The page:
By Rex Hammock, CEO
Here are two quick stories about learning to play a musical instrument that illustrate the difference between marketing content used to close a transaction—and the kind used to create a lifelong relationship.
The first story is about John Caples, a legendary advertising copywriter and pioneer of scientific marketing research. His best-known copy was a 1926 long-form magazine ad written for the U.S. School of Music, a company that published books for learning to play the piano at home. The ad’s headline, “They laughed when I sat down at the piano—But when I started to play!” is often cited as one of the most effective advertising headlines of all time.
The second story is about Dr. Shinichi Suzuki, founder of the worldwide music education movement known as the Suzuki Method. Born in Japan in 1898, Suzuki’s family owned a violin factory. After World War II, he developed a method of teaching children to play the violin that helped his family’s business recover after being destroyed. Rather than focusing on selling violins to adults, the company began crafting violins for children and teaching them how to play. Dr. Suzuki developed a teaching method that starts out children as young as 4 years old, so as the child grows, larger and larger violins must be rented or purchased.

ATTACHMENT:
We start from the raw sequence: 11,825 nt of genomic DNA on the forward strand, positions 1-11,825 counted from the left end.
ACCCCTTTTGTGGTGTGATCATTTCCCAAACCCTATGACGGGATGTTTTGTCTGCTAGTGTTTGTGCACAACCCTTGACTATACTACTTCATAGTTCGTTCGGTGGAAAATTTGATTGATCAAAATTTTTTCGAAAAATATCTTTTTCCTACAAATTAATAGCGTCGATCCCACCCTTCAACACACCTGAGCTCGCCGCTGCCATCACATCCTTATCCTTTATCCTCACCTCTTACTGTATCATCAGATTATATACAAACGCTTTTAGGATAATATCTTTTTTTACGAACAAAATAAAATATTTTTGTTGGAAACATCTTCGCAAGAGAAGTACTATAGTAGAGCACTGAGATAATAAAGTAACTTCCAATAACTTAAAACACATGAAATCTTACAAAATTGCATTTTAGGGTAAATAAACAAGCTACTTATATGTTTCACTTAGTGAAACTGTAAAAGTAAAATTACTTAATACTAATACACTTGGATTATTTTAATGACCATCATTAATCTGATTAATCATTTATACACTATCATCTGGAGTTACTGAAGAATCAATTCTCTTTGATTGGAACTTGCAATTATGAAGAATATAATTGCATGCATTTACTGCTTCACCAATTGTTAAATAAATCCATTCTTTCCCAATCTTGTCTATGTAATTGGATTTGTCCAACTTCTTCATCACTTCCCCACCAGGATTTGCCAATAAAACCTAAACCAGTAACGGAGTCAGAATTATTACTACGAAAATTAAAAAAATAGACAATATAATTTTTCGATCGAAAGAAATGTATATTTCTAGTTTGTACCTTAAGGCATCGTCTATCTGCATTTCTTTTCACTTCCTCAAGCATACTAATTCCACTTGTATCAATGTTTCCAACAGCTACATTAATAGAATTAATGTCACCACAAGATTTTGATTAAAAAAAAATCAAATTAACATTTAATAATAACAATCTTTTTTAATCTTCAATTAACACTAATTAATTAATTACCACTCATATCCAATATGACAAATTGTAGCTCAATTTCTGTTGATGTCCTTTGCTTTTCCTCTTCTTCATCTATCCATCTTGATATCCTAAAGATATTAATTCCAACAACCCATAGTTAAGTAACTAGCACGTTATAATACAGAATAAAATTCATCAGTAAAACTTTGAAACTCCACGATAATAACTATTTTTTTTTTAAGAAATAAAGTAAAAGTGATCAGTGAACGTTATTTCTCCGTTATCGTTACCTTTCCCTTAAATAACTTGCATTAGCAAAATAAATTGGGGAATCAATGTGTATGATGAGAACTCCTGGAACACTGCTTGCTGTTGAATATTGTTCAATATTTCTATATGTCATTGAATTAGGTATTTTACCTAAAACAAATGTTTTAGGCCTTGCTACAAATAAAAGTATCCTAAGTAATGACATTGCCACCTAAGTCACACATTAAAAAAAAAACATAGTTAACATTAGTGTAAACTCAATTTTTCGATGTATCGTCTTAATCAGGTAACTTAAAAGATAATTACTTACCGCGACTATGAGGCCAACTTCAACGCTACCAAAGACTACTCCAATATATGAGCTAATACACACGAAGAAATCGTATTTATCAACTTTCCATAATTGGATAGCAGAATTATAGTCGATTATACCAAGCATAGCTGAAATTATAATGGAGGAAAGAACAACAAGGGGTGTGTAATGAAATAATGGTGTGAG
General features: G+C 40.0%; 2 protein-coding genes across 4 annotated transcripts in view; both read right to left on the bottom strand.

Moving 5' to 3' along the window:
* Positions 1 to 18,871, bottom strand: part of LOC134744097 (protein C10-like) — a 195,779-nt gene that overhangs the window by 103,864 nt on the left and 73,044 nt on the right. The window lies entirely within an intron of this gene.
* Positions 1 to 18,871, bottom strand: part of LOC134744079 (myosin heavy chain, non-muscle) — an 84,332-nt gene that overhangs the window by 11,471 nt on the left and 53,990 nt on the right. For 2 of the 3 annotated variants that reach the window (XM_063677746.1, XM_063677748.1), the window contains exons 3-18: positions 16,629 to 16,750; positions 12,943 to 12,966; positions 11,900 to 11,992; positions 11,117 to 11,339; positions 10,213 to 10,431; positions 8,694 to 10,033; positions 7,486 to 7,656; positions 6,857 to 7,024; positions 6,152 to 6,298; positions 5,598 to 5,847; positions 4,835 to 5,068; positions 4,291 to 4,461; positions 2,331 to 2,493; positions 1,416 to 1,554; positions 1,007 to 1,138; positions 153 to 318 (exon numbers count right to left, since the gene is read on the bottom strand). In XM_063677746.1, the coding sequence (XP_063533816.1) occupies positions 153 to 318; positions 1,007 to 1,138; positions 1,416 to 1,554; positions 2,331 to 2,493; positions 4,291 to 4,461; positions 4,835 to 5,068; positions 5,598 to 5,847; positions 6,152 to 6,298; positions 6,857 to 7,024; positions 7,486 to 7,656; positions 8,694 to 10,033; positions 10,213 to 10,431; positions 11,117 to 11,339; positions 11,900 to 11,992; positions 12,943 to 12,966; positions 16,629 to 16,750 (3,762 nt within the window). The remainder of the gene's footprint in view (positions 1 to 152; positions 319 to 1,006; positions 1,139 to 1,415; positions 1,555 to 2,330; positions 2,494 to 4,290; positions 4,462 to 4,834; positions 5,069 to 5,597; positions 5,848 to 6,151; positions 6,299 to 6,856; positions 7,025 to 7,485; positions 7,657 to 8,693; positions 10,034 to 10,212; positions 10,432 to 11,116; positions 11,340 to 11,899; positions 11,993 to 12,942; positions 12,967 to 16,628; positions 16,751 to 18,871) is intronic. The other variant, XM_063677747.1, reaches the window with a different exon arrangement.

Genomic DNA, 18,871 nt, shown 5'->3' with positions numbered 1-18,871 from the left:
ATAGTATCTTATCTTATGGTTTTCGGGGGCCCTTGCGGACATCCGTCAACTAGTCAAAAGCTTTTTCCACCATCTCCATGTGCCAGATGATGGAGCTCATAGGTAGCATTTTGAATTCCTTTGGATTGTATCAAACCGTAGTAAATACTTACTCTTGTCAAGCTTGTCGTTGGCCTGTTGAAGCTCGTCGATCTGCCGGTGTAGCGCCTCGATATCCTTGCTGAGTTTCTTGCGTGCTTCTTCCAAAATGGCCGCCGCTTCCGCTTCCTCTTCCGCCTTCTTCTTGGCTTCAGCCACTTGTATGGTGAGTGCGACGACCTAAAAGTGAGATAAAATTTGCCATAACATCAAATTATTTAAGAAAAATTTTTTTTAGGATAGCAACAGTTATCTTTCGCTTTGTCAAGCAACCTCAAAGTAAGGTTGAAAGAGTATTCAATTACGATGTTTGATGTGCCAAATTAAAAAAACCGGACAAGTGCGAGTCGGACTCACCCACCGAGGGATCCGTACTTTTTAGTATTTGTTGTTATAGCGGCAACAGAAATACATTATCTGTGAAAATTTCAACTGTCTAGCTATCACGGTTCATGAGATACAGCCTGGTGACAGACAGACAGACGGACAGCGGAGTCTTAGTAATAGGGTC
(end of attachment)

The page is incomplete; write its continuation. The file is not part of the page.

The Suzuki method not only became a means to sell parents violins for their children, but it also grew into a worldwide movement and community. It presents technical and musical concepts in a logical sequence, and the same method is now also used for teaching cello, flute and piano.
What do these two stories teach us about content marketing?
Have you ever heard of the U.S. School of Music? Probably not, as one of the most legendary ads of all time promoted a one-and-done transaction. “They laughed …” was a great ad that went viral, but the company’s method of piano teaching is long gone.
Both companies started out with a promise to teach people to play music, but U.S. School of Music viewed its goal as selling books. Suzuki’s goal was not selling books or even violins. Suzuki saw his goal as giving children a lifelong love of music and a means to build character.
Bottomline: Content can be used to generate a transaction, or content can be used to build a relationship. As the parent of two children who grew up using the Suzuki method, it’s easy for me to promote the approach that works best.
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